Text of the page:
Ellouz, the Islamist politician, told a local radio station that Rahoui's alleged anti-Islamic ideas were a product of secular thinking: "The word Islam makes [Rahoui] nervous. He wishes the constitution did not include any reference to Islam or religion."

Rahoui claimed that he received death threats following Ellouz's statements. In response, he accused the Islamist MP of stirring "strife and division" in an already polarized Tunisian society.

"I am Muslim. My father is Muslim. My mother is Muslim. My grandfather is Muslim. And I don't need a certificate from you or anyone else," the secular opposition member said when addressing Habib Ellouz and other MPs during a plenary session of the NCA on Jan. 5.

The incident prompted opposition members to demand that Article 6 be revised to ensure freedom of religion and freedom of conscience. The amended version now reads, "The state protects religion, guarantees freedom of belief and conscience and religious practices, protects holy places, and ensures the neutrality of mosques and places of worship from partisan instrumentalization. Accusations of apostasy and incitement to violence are prohibited."

Constitutional expert Slim Loghmani said that Tunisia does not need to criminalize apostasy because incitement to violence is already banned in the Tunisian penal code. Instead, he said, NCA members should seek to strengthen those sections of the draft that guarantee rights, liberties, and checks and balances.

Others saw the new provision as a potential threat to freedom of expression. Amna Galleli of Human Rights Watch said the constitution is not a place for prohibitive legislation. "We all know that incitement to violence is not freedom of expression, even in international law," she said. "But Article 6 as it is now bears a contradiction. The first part grants freedom of conscience, including the freedom to be an apostate or atheist -- but then it prohibits deeming someone to be an apostate."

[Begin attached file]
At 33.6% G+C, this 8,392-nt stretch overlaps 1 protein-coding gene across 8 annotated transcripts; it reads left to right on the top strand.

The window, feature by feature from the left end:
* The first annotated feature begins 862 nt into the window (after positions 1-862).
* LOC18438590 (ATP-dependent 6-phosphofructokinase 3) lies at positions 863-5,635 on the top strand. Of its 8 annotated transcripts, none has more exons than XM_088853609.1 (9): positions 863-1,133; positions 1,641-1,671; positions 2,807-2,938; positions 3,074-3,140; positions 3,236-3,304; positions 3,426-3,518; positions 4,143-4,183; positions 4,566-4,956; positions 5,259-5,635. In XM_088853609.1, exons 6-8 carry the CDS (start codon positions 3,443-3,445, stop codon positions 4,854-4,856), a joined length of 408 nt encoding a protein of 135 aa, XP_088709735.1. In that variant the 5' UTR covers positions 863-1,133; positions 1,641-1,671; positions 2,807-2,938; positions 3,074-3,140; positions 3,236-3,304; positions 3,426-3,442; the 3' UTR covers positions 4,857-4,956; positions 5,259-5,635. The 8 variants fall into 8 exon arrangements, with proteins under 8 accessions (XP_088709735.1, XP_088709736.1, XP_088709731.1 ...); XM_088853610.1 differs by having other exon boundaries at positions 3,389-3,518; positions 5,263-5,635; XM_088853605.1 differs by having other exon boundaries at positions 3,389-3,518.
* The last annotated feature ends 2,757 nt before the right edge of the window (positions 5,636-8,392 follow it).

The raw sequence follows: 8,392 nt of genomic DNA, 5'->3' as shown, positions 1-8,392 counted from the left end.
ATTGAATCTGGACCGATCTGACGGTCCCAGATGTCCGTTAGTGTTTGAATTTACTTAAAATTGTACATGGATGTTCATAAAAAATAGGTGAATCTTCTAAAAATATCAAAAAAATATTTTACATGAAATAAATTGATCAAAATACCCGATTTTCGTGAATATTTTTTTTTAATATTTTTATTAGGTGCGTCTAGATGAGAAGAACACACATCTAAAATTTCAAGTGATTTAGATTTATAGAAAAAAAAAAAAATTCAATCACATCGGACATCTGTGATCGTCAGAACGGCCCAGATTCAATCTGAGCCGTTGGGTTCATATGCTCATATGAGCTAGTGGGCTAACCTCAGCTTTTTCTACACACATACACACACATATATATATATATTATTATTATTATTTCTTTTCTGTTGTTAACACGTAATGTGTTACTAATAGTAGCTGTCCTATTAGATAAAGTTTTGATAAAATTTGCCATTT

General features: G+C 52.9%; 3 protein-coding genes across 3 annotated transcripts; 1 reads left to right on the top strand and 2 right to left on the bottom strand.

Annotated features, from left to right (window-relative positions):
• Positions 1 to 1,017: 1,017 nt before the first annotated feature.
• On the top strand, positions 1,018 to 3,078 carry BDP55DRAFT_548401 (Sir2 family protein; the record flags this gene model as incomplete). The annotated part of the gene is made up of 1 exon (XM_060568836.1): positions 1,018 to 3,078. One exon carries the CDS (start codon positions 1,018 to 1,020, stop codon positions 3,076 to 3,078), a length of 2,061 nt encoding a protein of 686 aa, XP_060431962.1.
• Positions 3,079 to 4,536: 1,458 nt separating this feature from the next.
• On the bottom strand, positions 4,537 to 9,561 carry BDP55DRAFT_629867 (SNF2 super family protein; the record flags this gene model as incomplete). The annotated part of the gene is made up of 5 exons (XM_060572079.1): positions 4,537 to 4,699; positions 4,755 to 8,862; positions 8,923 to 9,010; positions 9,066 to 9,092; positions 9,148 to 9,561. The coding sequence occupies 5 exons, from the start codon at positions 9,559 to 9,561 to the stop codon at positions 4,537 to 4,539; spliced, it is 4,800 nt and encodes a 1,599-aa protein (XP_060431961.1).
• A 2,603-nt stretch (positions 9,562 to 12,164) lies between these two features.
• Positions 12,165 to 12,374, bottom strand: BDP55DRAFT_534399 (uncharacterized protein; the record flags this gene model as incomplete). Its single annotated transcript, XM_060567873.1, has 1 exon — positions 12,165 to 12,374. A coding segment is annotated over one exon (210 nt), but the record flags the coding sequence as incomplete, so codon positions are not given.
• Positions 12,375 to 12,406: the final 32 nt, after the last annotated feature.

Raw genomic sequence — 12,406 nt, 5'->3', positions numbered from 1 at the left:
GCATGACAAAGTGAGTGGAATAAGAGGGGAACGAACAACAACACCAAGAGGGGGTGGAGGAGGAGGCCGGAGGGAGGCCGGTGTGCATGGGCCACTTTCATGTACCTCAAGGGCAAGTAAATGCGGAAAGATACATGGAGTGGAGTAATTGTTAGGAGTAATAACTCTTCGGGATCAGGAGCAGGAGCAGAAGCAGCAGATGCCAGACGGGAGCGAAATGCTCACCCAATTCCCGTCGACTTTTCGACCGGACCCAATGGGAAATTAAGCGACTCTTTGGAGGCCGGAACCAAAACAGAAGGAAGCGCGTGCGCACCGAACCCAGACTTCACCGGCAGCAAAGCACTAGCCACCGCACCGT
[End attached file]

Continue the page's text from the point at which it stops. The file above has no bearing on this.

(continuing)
This article limits the freedom of expression, because it fails to provide a clear definition of apostasy, and does not specify whether apostasy is prohibited in all cases, or only when it implies an incitement to violence. The opposition presents itself as a bulwark against creeping Islamization and conservative attempts to curb liberties. But in their efforts to prevent themselves from being dismissed as infidels, members of the secular opposition have actually pushed for a provision that limits freedom of speech -- specifically, the freedom of speech for Islamists. The secularists did this by taking away the Islamists' most powerful rhetorical tool: religion.

The secular opposition has always felt targeted and demonized by its rivals for advocating separation of religion and state. Tunisia's relatively conservative society still confuses secularism and atheism, and a sheikh can easily turn the public against the opposition by interpreting secularism as "an enmity to Islam."

This incident proves that Tunisia still has a long way to go to before it can openly discuss the relationship between religion and state. Religion still plays a prominent role in public life in Tunisia; faith is almost never considered a private matter. The first article of the constitution enshrines Islam as the religion of the country, and the newly passed provision establishes the state as the protector of the sacred realm. Even though the new constitution grants the freedom of religion and conscience, secular politicians still feel compelled to announce their adherence to Islam just to avoid being labeled an "enemy of Islam." The debate over the proper role of religion in Tunisian society is central, and reveals, like few other issues do, just how polarized Tunisian society remains.

Asma Ghribi is a freelance journalist based in Tunis. She was formerly managing editor of the Tunisia Live website.